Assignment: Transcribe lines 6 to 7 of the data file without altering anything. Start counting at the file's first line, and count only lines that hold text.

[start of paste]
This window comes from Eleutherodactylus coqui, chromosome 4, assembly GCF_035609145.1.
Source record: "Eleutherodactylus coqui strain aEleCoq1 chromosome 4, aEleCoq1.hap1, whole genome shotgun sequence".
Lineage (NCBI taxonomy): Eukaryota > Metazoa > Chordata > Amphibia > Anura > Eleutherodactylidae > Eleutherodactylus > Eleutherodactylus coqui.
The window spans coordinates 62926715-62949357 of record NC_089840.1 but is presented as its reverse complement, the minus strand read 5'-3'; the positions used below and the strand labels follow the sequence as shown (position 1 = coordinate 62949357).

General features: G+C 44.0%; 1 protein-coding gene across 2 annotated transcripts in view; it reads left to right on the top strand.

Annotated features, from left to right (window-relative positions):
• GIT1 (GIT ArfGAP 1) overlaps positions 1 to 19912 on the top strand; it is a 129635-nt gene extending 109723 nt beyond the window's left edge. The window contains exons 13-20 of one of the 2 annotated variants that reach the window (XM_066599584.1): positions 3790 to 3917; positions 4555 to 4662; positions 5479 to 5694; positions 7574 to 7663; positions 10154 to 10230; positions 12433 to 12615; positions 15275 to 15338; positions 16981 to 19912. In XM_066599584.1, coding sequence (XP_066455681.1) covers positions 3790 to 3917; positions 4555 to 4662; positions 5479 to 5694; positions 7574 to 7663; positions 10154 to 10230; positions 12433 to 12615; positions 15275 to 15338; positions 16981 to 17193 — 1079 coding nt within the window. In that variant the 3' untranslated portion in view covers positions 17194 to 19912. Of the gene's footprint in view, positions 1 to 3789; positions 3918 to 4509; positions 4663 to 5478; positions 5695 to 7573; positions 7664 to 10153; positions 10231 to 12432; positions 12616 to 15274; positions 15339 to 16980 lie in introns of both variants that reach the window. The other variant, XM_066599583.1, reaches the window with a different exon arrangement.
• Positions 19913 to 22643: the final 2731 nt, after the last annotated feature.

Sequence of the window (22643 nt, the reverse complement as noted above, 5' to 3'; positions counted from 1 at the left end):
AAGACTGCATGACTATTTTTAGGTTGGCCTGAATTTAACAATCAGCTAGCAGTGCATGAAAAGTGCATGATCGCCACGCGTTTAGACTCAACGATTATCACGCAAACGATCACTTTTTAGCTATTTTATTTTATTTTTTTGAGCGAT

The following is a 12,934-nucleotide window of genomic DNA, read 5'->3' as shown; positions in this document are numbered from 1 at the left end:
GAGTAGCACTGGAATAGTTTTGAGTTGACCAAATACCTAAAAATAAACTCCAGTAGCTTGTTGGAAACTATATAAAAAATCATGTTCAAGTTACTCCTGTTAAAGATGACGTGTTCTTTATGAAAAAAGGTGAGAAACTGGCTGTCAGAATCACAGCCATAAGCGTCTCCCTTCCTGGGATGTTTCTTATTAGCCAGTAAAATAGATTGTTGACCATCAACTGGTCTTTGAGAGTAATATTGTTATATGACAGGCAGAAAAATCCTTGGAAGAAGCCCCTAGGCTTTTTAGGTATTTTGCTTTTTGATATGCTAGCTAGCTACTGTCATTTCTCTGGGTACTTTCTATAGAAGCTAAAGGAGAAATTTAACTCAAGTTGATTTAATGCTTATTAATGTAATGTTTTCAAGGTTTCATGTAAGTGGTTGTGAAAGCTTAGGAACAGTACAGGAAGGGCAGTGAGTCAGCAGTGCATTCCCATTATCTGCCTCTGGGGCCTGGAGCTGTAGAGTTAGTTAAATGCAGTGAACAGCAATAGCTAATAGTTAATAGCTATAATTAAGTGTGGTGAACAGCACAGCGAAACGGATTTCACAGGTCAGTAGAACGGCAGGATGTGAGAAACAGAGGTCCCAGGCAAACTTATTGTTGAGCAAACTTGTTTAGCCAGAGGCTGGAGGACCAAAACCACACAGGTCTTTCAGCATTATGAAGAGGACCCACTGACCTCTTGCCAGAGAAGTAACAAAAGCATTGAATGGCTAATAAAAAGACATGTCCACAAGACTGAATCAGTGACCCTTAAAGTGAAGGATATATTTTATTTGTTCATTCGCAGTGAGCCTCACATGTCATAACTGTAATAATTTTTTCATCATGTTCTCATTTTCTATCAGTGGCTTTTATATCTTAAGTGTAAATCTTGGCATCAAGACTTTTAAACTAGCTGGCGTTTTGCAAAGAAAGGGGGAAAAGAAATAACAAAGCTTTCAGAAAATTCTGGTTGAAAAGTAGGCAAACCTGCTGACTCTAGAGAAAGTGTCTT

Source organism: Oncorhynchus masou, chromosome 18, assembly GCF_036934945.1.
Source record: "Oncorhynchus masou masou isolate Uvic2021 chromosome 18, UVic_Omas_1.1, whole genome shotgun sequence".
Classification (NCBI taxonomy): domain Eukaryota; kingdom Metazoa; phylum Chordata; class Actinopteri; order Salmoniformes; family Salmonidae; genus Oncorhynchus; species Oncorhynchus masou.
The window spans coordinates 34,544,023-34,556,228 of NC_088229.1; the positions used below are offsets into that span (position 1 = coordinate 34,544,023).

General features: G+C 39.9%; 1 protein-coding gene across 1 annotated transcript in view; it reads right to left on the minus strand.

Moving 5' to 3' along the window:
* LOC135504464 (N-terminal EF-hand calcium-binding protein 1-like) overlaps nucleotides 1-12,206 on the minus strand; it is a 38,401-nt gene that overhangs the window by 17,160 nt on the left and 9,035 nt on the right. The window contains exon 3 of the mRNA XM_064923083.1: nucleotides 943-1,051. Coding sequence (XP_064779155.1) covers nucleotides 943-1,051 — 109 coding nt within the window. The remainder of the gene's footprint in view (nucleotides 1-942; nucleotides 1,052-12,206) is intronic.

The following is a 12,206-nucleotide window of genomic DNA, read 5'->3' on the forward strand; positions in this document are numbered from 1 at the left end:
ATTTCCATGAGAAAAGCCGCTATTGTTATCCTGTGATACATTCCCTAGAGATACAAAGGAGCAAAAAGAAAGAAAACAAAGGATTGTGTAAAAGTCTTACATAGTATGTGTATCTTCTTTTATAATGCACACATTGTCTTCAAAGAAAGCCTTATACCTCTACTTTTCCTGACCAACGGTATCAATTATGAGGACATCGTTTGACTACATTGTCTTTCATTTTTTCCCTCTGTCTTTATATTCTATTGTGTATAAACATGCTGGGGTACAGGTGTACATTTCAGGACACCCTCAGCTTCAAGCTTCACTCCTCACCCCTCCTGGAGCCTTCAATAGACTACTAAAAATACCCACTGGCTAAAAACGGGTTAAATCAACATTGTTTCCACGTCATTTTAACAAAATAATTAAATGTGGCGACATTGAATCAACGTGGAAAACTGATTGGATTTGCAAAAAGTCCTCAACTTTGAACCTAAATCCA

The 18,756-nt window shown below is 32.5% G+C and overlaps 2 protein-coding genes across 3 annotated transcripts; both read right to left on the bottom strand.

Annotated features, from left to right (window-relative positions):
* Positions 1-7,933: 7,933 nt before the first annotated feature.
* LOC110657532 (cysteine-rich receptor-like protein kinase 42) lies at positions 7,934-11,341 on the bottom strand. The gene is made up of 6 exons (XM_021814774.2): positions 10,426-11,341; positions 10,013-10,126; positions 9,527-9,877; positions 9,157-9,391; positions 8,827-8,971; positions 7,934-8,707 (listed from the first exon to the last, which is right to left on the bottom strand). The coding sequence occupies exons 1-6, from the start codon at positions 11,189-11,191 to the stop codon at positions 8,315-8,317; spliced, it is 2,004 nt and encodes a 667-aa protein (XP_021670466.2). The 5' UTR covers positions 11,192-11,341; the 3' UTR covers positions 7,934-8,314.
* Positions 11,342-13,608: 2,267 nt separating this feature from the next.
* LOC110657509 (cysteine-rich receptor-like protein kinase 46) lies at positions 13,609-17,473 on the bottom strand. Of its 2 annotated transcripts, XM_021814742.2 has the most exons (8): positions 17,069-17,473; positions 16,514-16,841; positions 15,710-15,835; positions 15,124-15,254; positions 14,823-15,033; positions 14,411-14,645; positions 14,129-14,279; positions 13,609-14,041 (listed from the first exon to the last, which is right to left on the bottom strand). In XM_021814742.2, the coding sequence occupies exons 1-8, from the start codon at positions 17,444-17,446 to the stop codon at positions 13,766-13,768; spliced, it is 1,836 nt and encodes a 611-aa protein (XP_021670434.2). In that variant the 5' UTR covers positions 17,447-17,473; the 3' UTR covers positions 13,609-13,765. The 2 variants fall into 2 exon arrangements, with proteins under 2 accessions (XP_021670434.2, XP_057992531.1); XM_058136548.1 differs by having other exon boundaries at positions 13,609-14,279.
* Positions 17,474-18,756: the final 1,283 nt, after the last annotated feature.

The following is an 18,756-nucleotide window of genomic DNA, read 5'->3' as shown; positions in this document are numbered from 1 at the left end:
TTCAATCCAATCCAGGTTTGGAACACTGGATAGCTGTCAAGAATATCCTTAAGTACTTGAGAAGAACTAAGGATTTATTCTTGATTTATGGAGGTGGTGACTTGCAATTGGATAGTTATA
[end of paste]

Annotated features, from left to right (window-relative positions):
• GIT1 (GIT ArfGAP 1) overlaps positions 1 to 19912 on the top strand; it is a 129635-nt gene extending 109723 nt beyond the window's left edge. The window contains exons 13-20 of one of the 2 annotated variants that reach the window (XM_066599584.1): positions 3790 to 3917; positions 4555 to 4662; positions 5479 to 5694; positions 7574 to 7663; positions 10154 to 10230; positions 12433 to 12615; positions 15275 to 15338; positions 16981 to 19912. In XM_066599584.1, coding sequence (XP_066455681.1) covers positions 3790 to 3917; positions 4555 to 4662; positions 5479 to 5694; positions 7574 to 7663; positions 10154 to 10230; positions 12433 to 12615; positions 15275 to 15338; positions 16981 to 17193 — 1079 coding nt within the window. In that variant the 3' untranslated portion in view covers positions 17194 to 19912. Of the gene's footprint in view, positions 1 to 3789; positions 3918 to 4509; positions 4663 to 5478; positions 5695 to 7573; positions 7664 to 10153; positions 10231 to 12432; positions 12616 to 15274; positions 15339 to 16980 lie in introns of both variants that reach the window. The other variant, XM_066599583.1, reaches the window with a different exon arrangement.